Thursday, June 05, 2008

Their 'special' frame of reference

Jay Greene's got a post up now on his blog regarding special education. About halfway in though he makes five great observations.

Even normally smart and sensible people, including some very good ed reformers, are confident about claims that they cannot empirically support and that most evidence contradicts. Why?

First, many ed policy wonks live in the DC area and their perceptions of special ed are distorted by the highly exceptional practices in the District. (snip)

Second, many ed policy wonks run in relatively elite circles. (snip)

Third, school leaders and educators have a vested interest in complaining about the financial burdens of special education or the unreasonable demands of parents. But newspapers treat their claims as if they were those of disinterested experts. (snip)

Fourth, the hard reality is that most people are primarily interested in their own children. If they are led to believe that special education is going to drain resources from their non-disabled kids, they want to stop that. (snip)

Fifth, there is a false image in some people’s heads that disabled kids are basically basket cases and that money spent on them is money wasted. (snip)

From the folks at FACE (Family Advisory Council on special Education) I got this reminder today:

Mayor's Council on Special Education: Monday, June 9 at 6:00PM will be the second public forum on Special Education at the East Park Community Center.

The meetings are open to everyone including students, parents, community leaders, teachers, and all MNPS staff. At our last meeting we heard from parents, bus drivers, Special Ed teachers, and administration. The forums are your opportunity to make your concerns known.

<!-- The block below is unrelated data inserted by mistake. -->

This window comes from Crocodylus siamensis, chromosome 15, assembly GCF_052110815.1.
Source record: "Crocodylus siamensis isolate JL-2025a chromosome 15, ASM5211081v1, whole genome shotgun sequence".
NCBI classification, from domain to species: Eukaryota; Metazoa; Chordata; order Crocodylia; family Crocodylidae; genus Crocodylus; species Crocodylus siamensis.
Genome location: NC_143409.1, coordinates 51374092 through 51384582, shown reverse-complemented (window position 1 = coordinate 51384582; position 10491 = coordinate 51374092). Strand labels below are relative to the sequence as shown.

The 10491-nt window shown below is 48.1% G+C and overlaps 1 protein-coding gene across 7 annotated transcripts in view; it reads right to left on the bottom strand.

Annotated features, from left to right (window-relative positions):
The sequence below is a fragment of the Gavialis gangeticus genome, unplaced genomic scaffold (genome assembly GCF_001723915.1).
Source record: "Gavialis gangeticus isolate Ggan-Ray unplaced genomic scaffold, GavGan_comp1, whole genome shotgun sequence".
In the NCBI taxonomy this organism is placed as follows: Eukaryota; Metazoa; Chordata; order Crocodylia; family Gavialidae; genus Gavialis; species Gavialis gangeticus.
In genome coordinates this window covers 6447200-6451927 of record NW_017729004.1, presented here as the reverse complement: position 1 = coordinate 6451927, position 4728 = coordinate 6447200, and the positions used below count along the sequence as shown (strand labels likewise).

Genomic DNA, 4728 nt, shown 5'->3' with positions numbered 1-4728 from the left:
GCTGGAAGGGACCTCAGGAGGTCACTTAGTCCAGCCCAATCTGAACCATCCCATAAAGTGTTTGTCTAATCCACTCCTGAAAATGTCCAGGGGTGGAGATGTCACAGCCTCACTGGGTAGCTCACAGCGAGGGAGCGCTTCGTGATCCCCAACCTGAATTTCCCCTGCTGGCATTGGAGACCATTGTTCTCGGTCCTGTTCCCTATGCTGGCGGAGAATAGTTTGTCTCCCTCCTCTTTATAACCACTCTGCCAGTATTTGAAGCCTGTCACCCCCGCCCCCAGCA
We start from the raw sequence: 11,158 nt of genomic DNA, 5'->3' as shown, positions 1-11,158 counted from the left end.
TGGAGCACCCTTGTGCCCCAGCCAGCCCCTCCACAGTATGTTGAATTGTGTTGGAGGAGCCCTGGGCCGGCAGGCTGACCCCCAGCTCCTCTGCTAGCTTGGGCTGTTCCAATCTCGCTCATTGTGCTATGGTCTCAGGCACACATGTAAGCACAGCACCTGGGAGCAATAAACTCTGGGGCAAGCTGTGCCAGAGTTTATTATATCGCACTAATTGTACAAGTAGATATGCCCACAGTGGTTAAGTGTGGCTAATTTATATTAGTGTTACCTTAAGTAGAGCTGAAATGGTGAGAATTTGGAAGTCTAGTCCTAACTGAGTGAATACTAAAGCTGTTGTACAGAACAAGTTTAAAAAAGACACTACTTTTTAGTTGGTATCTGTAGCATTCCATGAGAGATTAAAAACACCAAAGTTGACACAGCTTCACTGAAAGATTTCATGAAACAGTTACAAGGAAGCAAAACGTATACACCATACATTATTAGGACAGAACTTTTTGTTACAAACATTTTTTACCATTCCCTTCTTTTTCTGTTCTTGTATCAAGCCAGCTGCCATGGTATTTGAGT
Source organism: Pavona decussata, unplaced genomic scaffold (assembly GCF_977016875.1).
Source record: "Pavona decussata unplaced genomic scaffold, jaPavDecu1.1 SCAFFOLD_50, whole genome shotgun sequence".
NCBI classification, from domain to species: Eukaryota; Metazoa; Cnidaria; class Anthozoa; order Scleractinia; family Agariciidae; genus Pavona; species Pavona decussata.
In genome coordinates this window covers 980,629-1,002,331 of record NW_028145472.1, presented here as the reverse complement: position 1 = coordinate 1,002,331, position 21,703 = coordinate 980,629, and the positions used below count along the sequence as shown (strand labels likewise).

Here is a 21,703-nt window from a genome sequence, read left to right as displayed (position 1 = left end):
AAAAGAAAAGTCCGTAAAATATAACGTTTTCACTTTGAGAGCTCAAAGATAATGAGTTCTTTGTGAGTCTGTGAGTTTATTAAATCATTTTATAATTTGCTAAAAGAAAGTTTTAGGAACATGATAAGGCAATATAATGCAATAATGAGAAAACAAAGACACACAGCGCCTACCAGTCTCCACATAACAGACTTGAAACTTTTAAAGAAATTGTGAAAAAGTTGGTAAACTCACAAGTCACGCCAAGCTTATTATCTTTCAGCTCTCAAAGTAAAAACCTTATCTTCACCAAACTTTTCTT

Registration begins at 5:30 and the open forum begins at 6:00PM and ends around 7:00 PM.

1 comment:

Wendy said...

Thanks for posting this information; I find the more meetings I attend about educational matters, the better informed my decisions are about my special needs child and his education. Kay, this post also points out something very important and that not all children in Special Ed are academically challenged. One half of Metro's Special Ed children have behavioral challenges and not academic challenges; there are also a number of children who have medical and physical challenges and again have no academic challenges. Special Ed also includes Gifted and Talented students.

MNPS is graduating more and more children from Special Ed with a Regular Ed diploma and there is a huge push to include all children in general ed classrooms. These gains have come from the whole community, thanks to dedicated teachers, supportive parents and community volunteers, and high expectations from administration & the BOE.


PS (While there are some FACE members and MNPS staff on the Mayor's Council on Special Education, these forums are from the Mayor's office and at Mayor Dean's bequest to find out how best to educate all children.)